Folks considering getting a puppy need to realize that a well-trained and semi-experienced hunting dog takes two years. This seems like a really long time, but when you see your hunting companion getting to the age of 9-10 you will think that time went really fast. I get calls all the time from new puppy owners asking questions about their new arrival. My response to almost all of them is that the behavior is normal and that 4-8 more weeks will be the solution to the issues at hand.

My favorite issue is that the puppy is chewing up things. What can I do about this? I am of the opinion that puppies experience everything new from their mouths to their brain. Chewing is normal. Keep away the nine best shoes and get them a few chew toys that they can chew on.

I did lose one pair of really good hunting boots that got the tops chewed off by my inattentiveness. When a puppy eats or chews up something he is not supposed to, I call that operator error. Puppies cannot be left unattended for any length of time without them doing all the things puppies do. I just love puppies, don’t you?

A puppy needs interaction more than anything else from zero to 6 months of age. What an owner does with the puppy from an interaction point of view has more to do with a successful outcome than any amount of formal of training can in the first few months of the puppy’s life.

I have said that the only thing a puppy needs to learn in the first few months is not to bark and to go the bathroom outside. I have covered these before many times. There are a few other things that might not seem all that important, but they will make a big impact later in the dog’s life. One is that they need to learn that whatever you want to do to them they need to let you do it.

I will many times over the next few months take my puppy and hold them in a position that they don’t like. They will squirm and squirm and make a ruckus. I will continue to do this until the puppy finally gives up. They learn that I am the boss and I have the control. When they learn that I am the leader of the pack their life will be a lot better off for having this knowledge and accepting this fact.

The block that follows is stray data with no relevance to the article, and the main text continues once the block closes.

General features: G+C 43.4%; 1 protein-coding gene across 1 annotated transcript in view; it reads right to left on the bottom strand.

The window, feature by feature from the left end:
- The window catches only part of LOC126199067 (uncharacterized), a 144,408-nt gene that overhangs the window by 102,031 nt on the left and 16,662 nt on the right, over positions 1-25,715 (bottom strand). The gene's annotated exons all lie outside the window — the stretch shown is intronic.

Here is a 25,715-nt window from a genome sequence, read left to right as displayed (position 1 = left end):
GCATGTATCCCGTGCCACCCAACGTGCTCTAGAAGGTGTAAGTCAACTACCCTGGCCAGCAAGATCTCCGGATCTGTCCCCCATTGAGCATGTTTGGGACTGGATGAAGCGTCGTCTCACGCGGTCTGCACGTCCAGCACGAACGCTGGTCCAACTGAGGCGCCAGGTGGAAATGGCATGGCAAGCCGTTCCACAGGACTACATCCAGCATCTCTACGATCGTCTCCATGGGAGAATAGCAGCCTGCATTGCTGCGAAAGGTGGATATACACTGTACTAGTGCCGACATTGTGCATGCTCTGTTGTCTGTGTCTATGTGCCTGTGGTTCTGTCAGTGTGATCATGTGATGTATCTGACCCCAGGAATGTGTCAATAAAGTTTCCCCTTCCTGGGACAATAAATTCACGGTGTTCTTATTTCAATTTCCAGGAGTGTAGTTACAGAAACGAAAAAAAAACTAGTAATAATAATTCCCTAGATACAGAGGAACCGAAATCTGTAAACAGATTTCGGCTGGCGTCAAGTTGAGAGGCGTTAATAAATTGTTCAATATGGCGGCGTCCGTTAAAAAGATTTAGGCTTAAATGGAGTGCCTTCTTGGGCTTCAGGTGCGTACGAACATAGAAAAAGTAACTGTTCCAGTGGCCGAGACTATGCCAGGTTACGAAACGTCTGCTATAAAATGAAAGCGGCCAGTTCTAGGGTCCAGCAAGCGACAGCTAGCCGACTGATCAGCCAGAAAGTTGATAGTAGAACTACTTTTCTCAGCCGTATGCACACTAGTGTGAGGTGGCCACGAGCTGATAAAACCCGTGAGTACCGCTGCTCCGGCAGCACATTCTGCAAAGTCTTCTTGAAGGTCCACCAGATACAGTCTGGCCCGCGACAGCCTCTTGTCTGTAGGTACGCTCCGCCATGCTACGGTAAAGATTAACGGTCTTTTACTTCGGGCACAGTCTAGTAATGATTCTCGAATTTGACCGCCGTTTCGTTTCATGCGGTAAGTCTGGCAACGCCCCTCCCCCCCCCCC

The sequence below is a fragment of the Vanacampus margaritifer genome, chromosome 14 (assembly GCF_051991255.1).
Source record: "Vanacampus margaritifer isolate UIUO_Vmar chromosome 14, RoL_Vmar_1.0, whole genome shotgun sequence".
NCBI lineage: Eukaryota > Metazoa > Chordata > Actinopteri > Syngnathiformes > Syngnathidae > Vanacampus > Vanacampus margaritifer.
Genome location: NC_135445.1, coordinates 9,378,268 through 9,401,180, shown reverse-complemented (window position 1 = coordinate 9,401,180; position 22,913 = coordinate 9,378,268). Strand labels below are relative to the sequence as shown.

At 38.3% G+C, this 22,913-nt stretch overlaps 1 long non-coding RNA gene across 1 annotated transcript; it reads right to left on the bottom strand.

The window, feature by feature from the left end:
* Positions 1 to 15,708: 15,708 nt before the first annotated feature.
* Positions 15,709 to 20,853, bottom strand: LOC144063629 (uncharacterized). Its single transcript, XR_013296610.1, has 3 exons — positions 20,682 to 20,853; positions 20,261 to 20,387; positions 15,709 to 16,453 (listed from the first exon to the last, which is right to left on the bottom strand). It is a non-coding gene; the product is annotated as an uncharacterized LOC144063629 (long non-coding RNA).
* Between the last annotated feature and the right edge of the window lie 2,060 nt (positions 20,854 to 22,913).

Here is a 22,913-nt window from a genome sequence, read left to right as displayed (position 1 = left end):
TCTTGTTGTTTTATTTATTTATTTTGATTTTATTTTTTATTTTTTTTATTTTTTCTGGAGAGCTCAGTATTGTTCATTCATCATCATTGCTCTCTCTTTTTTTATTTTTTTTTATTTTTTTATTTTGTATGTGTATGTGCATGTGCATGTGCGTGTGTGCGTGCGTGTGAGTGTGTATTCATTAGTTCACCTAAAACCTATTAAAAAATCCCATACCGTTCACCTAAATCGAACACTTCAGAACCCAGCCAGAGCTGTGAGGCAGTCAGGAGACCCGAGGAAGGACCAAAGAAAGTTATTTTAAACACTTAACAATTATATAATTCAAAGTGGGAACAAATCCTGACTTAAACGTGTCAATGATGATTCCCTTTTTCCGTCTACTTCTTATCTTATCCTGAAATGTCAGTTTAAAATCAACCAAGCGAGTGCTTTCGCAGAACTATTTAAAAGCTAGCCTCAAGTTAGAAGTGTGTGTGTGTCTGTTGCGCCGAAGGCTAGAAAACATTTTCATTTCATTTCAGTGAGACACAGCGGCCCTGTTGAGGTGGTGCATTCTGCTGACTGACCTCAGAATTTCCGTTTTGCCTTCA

Another way to do this is hold on to their foot. They will pull and squirm. I will hold the puppy securely and take my finger and gently push it in and around their toes and foot pads. They will say “no way” and you will then say “yes, way.” This will take many tries until the puppy says “uncle” and stops trying to squirm. This training is necessary in the event the dog is injured and needs your help. You will need to be able to remove the splinter or bandage the cut. It doesn’t seem like a big deal in a puppy but it is a big deal years later with an adult dog.

Puppies are only puppies for a short time and you need to work with them at a level that they can understand and learn on. You might think it’s weird but I can’t wait to smell the puppy breath. An adult dog has adult breath, but there is something special about puppy breath. It only lasts a little while, and this time I will have a puppy over the summer. I normally get my puppies in September or October so they are old enough to hunt the following year. Not this time.

I can go outside in the middle of the night with my slippers on instead of the winter coat and boots. I will be back to having my three musketeers in a short month from now. We are doing a little traveling this summer and Sarge and the others will go everywhere that we can take them. Attention and exposure to many different sights and sounds is the best thing you can do for a new puppy. I look forward to the opportunity.